[gmx-users] RE: Gibbs free energy of binding

Ran Friedman ran.friedman at lnu.se
Thu Oct 21 11:16:52 CEST 2010


Under constant pressure a potential energy change is in many cases a good approximation for the change of enthalpy (if only small variations of volume are present). However, for many biomolecular applications, and in particular ligand binding, the entropy contribution cannot be neglected unless you compare two very similar reactions (e.g., delta delta G of binding of two protein inhibitors with similar structures). 

Examples on the size of T delta S are given in many publications discussing MM/PBSA and its variants - in the past we calculated absolute values that were in the same order of magnitude as delta G for a protein-peptide complex (http://dx.doi.org/10.1529/biophysj.106.085399).

I'm not familiar with Material Studio, but there are several methods to calculate entropy changes from MD simulations - quasi harmonic analysis is one that's implemented in Gromacs and Wordom. All have their limitations, but the same is true for experimental measurements of entropy changes upon binding.


Ran Friedman
Biträdande Lektor (Assistant Professor)

Linnaeus University
School of Natural Sciences
391 82 Kalmar, Sweden

+46 480   44 6290 Telephone
+46   76 207 8763 Mobile
ran.friedman at lnu.se
From: gmx-users-bounces at gromacs.org [gmx-users-bounces at gromacs.org] On Behalf Of Ehud Schreiber [schreib at compugen.co.il]
Sent: 21 October 2010 10:39
To: gmx-users at gromacs.org
Subject: [gmx-users] RE: Gibbs free energy of binding

Actually, I believe that using the energy difference, Delta E, as an
approximation to the free energy difference, Delta G, is a valid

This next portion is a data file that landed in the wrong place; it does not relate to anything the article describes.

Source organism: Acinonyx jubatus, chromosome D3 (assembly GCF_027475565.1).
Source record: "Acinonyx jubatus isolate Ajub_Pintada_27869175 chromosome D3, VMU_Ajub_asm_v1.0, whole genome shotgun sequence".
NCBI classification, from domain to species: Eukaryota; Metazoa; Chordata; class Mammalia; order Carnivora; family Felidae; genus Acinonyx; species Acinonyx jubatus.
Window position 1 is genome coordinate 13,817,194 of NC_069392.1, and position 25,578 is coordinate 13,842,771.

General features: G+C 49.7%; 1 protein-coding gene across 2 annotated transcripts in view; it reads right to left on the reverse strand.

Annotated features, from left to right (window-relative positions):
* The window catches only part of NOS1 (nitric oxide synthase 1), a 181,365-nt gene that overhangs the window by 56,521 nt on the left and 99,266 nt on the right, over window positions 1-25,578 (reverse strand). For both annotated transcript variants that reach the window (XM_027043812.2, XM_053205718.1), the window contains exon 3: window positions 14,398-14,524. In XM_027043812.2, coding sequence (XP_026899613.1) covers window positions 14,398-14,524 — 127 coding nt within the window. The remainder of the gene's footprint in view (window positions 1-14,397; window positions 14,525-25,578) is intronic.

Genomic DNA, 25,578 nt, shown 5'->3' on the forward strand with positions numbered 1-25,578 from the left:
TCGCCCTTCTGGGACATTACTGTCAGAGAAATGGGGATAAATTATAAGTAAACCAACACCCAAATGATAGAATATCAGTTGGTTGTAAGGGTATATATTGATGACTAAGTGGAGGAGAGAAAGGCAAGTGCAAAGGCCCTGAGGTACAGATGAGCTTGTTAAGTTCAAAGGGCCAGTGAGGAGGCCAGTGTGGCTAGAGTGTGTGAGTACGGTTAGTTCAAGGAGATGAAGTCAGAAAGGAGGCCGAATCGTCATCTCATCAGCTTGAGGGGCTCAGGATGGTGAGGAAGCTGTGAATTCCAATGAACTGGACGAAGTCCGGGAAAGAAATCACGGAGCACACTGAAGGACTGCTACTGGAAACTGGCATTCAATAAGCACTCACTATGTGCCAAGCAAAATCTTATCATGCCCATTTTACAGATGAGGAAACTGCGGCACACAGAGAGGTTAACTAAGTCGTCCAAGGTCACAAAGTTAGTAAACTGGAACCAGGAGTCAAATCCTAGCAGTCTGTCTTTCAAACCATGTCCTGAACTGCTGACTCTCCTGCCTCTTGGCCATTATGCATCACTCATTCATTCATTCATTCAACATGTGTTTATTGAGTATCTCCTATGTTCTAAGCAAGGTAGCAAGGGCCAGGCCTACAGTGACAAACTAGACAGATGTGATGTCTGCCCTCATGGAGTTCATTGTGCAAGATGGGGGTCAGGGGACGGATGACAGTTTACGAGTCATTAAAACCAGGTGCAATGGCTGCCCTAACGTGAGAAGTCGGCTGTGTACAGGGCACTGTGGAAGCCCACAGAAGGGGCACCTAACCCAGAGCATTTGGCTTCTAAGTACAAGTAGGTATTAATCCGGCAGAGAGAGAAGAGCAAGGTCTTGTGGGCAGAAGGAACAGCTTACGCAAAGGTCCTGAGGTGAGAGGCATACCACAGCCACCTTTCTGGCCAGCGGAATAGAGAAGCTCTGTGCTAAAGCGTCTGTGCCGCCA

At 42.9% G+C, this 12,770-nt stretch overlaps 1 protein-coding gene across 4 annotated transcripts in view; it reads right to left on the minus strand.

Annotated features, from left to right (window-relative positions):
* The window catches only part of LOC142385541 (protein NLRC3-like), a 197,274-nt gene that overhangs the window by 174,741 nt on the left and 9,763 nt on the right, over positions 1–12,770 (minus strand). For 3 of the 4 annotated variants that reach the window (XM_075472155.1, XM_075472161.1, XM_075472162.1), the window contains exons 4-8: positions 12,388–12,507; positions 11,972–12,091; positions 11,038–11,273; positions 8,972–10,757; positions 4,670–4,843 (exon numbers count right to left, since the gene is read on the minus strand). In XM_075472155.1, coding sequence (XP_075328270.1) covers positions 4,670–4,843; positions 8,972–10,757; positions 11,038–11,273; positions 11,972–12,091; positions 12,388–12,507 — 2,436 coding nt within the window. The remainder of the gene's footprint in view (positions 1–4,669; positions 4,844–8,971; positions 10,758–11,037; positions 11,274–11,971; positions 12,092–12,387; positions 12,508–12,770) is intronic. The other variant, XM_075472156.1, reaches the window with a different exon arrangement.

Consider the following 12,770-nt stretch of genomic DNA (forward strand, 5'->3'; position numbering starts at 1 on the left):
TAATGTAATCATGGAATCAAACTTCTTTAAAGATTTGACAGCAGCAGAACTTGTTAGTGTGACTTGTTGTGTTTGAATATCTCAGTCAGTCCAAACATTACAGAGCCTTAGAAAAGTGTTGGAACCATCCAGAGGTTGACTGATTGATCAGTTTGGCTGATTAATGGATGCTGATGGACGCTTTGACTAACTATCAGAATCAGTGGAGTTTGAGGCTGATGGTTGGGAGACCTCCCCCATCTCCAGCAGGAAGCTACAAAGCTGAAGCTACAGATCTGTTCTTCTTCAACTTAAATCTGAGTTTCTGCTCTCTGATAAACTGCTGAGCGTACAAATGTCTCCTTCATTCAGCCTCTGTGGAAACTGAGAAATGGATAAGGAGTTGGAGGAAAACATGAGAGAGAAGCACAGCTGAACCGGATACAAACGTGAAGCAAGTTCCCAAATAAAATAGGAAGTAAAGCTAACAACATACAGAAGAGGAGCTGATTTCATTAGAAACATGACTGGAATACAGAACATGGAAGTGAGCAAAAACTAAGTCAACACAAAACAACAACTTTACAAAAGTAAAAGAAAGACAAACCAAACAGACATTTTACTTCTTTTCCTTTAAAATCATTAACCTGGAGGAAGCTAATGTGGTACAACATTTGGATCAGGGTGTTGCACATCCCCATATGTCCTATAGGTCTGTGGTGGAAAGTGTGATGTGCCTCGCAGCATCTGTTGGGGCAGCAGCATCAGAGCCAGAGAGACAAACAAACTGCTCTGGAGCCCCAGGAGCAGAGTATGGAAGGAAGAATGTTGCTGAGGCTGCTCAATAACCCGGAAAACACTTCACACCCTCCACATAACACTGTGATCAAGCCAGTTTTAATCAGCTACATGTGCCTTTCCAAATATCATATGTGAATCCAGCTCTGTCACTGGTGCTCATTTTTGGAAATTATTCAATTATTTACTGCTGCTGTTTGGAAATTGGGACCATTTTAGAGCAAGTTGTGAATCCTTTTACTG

approach (which I'm considering myself). The entropic contribution to
Delta G, namely -T Delta S, may be less prominent than Delta E.
In addition, Delta S can be approximated by various means - see e.g.
Doig & Sternberg 1995. I understand that such an approach is utilized in
the Accelrys Discovery Studio.
Obviously, this is an approximation that might be too crude for some

What do you think?


On Oct 21, 2010, at 09:25 , Sander Pronk wrote:

Hi Mohsen,

The mean energy difference is only one component of the free energy

Before you go any further I'd suggest reading a good book on molecular
simulations, like 'Understanding Molecular Simulations' by Frenkel and

There's a good reason free energy calculations cover over half of that


On Oct 21, 2010, at 09:18 , mohsen ramezanpour wrote:

> Dear Justin
> If I do  two  MD simulations for a short time in the same
conditions(of course separately for protein and drug)
>  and calculate total energy of each one and sum them with each other
as E1 as nonbonding free energy of system.
> then a MD simulation for Protein-drug system in the same condition and
calculate it's total energy too as E2 as bound system .
> what does (E1-E2)mean?
> I think it is binding free energy,Is not it?
> in the other hand when we are working on NPT ensamble it means Gibbs
free energy is the main energy and our total energy is equal to Gibbs
free energy.
> Then,what is the problem?
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